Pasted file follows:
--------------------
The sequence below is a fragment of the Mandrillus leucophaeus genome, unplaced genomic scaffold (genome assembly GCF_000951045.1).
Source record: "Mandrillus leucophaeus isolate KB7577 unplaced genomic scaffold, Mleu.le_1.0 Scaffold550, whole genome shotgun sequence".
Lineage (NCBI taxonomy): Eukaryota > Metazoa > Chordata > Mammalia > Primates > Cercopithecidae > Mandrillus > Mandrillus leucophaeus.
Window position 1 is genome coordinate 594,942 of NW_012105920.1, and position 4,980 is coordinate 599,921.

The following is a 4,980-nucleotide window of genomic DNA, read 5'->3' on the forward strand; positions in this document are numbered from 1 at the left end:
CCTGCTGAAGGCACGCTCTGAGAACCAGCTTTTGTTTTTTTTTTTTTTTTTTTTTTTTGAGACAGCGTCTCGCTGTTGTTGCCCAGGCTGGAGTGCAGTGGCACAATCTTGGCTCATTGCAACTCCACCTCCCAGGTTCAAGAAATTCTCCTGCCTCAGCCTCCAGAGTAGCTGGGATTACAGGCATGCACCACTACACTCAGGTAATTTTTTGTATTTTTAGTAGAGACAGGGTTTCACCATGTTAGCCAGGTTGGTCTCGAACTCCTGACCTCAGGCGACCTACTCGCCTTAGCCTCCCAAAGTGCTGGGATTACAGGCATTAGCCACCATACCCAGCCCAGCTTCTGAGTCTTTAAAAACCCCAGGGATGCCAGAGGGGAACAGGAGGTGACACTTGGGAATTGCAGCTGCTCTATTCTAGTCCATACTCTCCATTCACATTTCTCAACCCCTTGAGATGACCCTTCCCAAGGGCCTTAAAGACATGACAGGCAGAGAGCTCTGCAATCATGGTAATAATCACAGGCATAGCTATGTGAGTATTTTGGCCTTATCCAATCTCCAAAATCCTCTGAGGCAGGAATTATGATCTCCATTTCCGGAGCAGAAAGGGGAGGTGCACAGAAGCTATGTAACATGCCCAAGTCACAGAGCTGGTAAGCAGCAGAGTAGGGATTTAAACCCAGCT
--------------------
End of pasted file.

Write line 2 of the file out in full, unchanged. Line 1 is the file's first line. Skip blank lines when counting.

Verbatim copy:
Source record: "Mandrillus leucophaeus isolate KB7577 unplaced genomic scaffold, Mleu.le_1.0 Scaffold550, whole genome shotgun sequence".